1

Mad Dog Day Afternoon

Even though I spend several hours a day a writing, I've never been a big fan of the adage, The Pen is Mightier Than The Sword (I always picture the sword lopping off the hand that holds the pen and saying, "OK, your move.") But there's no denying the power of the pen in the hand of someone who's spent a lifetime wielding a sword; which is a long way of saying that James Mattis has finally broken his silence on Trump. Many wish he had done this a lot sooner, but that only makes the fact that he's doing it now an indicator of how dire the situation has become. And when his pen did hit paper, it did so with the force of a bunker buster (hitting a bunker that was just being inspected by the president). "When I joined the military, some 50 years ago, I swore an oath to support and defend the Constitution. Never did I dream that troops taking that same oath would be ordered under any circumstance to violate the Constitutional rights of their fellow citizens — much less to provide a bizarre photo op for the elected commander-in-chief, with military leadership standing alongside ... Donald Trump is the first president in my lifetime who does not try to unite the American people — does not even pretend to try. Instead he tries to divide us. We are witnessing the consequences of three years of this deliberate effort. We are witnessing the consequences of three years without mature leadership."

+ Don't take my word for it when it comes to the seriousness of the moment. Take the word of John R Allen, a retired U.S. Marine Corps four-star general, and former commander of the NATO International Security Assistance Force and U.S. Forces in Afghanistan: "The slide of the United States into illiberalism may well have begun on June 1, 2020. Remember the date. It may well signal the beginning of the end of the American experiment. The president of the United States stood in the Rose Garden of the White House on Monday, railed against weak governors and mayors who were not doing enough, in his mind, to control the unrest and the rioters in their cities, and threatened to deploy the U.S. military against American citizens. It was a stunning moment." A Moment of National Shame and Peril—and Hope.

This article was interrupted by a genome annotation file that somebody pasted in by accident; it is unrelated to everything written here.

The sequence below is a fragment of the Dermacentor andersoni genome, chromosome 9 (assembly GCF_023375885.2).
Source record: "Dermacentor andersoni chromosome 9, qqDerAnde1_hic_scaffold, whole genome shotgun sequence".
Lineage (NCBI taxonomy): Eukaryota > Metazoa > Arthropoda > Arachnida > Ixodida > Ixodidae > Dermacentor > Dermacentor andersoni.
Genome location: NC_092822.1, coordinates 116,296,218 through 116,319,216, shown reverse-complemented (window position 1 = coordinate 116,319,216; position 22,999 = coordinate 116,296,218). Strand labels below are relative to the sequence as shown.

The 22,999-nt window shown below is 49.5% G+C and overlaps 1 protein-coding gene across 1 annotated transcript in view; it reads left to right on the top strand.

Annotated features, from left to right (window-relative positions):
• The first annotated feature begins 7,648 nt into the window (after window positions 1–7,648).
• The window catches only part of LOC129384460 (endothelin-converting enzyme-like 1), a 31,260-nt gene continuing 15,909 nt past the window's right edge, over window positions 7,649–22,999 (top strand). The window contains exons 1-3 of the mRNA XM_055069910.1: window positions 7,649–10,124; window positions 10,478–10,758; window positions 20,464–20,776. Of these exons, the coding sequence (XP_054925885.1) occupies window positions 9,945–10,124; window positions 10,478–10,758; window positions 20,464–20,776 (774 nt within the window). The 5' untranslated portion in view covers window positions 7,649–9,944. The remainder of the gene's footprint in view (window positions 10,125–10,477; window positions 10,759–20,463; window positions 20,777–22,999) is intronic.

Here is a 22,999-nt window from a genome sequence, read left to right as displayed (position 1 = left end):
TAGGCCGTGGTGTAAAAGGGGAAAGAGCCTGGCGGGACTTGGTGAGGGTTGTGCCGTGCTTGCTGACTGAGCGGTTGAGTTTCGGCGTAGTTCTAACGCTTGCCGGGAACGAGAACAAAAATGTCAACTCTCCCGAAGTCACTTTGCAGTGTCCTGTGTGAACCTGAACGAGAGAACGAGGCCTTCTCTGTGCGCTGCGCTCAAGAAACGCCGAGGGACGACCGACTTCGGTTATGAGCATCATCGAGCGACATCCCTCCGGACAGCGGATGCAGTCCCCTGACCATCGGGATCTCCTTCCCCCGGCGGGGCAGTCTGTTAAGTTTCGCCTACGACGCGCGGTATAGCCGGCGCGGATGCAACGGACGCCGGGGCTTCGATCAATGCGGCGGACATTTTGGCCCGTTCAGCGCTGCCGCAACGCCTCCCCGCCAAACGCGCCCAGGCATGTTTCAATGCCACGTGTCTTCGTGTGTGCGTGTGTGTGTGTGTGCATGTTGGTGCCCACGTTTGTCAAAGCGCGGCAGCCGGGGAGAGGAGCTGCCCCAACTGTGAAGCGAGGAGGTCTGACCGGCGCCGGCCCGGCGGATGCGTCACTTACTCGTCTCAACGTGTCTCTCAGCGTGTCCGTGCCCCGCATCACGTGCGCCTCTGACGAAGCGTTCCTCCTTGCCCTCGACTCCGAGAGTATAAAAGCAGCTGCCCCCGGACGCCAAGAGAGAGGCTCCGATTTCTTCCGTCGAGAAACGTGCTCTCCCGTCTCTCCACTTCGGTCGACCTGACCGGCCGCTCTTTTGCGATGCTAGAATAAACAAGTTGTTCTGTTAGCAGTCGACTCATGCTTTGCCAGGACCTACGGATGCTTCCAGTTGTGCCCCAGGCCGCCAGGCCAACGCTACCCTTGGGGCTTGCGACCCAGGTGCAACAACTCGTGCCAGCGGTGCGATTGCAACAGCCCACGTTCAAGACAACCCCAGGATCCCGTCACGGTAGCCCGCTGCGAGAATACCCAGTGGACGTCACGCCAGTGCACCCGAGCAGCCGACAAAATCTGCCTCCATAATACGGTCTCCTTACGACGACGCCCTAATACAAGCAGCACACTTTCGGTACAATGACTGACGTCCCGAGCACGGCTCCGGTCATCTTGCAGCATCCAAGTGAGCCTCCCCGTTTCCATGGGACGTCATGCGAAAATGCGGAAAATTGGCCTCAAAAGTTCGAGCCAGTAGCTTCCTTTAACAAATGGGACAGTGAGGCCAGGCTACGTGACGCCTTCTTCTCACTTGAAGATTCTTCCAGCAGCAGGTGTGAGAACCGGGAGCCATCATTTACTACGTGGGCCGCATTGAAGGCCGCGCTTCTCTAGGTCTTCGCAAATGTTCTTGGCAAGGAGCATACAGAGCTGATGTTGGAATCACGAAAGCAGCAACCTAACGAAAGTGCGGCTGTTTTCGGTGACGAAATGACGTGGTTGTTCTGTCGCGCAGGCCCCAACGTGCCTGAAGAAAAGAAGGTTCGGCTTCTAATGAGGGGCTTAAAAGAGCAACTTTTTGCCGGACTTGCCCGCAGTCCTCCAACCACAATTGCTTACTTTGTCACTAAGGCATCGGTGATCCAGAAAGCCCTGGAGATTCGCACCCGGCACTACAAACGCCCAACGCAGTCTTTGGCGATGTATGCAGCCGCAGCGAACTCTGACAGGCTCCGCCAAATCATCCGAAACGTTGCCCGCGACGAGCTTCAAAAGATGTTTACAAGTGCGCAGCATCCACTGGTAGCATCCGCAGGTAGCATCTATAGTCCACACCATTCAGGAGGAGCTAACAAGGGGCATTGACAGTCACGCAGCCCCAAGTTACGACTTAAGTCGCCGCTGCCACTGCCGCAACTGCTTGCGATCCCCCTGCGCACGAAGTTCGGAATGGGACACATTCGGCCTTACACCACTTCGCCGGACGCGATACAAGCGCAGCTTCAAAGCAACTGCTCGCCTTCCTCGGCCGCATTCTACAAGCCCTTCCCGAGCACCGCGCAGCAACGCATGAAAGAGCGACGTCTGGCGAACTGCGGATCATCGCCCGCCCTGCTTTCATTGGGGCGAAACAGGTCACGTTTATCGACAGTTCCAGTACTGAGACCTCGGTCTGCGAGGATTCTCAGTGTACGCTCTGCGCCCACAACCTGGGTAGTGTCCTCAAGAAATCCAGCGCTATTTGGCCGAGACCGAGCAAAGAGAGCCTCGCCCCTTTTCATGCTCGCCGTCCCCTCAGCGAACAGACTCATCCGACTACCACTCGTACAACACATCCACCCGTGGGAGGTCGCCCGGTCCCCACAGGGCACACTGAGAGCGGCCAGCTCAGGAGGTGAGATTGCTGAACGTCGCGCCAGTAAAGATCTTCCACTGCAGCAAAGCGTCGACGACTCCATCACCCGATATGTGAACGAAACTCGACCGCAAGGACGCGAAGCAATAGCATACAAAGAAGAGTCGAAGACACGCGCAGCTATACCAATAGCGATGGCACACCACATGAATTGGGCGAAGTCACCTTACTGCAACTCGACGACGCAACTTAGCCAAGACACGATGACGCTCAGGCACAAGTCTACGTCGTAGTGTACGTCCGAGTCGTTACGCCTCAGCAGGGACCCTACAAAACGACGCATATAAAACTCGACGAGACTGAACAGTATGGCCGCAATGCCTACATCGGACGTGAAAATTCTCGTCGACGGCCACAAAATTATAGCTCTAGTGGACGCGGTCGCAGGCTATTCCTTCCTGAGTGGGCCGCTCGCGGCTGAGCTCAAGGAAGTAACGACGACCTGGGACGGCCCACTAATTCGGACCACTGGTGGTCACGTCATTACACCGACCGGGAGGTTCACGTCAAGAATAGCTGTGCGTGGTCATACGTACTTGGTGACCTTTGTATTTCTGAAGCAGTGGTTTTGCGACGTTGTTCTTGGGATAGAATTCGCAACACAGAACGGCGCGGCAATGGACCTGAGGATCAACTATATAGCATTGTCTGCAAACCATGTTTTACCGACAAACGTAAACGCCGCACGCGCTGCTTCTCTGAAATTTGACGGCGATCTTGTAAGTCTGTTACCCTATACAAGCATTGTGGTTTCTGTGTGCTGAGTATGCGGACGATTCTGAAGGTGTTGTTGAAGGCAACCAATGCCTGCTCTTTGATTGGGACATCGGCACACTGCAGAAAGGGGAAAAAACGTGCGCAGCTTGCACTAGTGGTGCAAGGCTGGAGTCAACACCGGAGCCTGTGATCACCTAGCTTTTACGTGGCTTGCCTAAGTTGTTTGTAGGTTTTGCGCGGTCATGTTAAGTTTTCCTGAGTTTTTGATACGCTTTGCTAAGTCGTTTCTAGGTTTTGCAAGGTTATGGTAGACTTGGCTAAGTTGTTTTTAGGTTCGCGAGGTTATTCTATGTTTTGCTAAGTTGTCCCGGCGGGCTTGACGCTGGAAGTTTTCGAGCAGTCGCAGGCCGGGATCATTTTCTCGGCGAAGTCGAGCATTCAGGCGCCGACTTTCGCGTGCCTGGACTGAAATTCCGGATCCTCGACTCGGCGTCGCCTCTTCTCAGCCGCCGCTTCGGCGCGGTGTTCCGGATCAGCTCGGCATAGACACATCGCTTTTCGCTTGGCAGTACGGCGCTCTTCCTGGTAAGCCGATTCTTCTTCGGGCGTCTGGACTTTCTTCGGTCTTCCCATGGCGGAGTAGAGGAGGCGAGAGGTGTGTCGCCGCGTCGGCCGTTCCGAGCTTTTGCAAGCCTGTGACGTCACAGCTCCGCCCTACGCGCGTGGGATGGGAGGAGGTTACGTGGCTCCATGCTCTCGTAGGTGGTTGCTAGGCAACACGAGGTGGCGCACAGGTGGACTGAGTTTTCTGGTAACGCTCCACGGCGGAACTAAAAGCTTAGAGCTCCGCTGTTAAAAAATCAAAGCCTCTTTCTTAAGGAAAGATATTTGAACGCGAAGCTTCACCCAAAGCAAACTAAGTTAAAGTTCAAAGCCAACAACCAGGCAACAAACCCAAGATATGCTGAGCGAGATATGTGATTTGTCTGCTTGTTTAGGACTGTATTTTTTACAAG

+ These military men see what many analysts have seen for three plus years. The New Yorker's Masha Gessen explains: "Whether or not he is capable of grasping the concept, Trump is performing fascism." And now that he's increasingly cornered, electorally and internationally; and being publicly admonished by the leaders of the tough guy club in which he fantasizes himself a member, the performance is going to become a lot more extreme. James Mattis holds the ethical high ground, but he may have to cede his nickname: Mad Dog.

2

William Shakes Spear

"It's been a controversial move, even within Barr's own department. One federal prosecutor called Barr's most high-profile effort to quell the unrest 'politically-charged [and] bogus.' A senior law enforcement official called it 'a political ploy to make being anti-Trump look like terrorism.'" The military may be hesitant to aim its force against US citizens. Bill Barr is cool with it though. Bill Barr Takes Charge of Trump's Crackdown as the Military Tries to Back Away.

+ And Barr, it seems, has his own force in the fight. Philip Bump in WaPo: "Washington residents have also been confronted with a number of other heavily armed law enforcement officers who share an unexpected characteristic: Neither their affiliation nor their personal identities are discernible."

3

NYSE No Evil

"Rising earnings. Economic growth. Bargains. A lot of the stuff investors were thought to cherish has been in short supply in the rally that has swept markets since March." Bloomberg: The Things That Used to Matter to Stock Investors Don't Anymore.

+ "In the time that U.S. deaths have increased from 100 to more than 100,000, the S&P 500 has gone up 20 percent." Three Reasons Stocks Are Rising. Let's hope we don't have to add a forth reason: Investors have gone cray cray...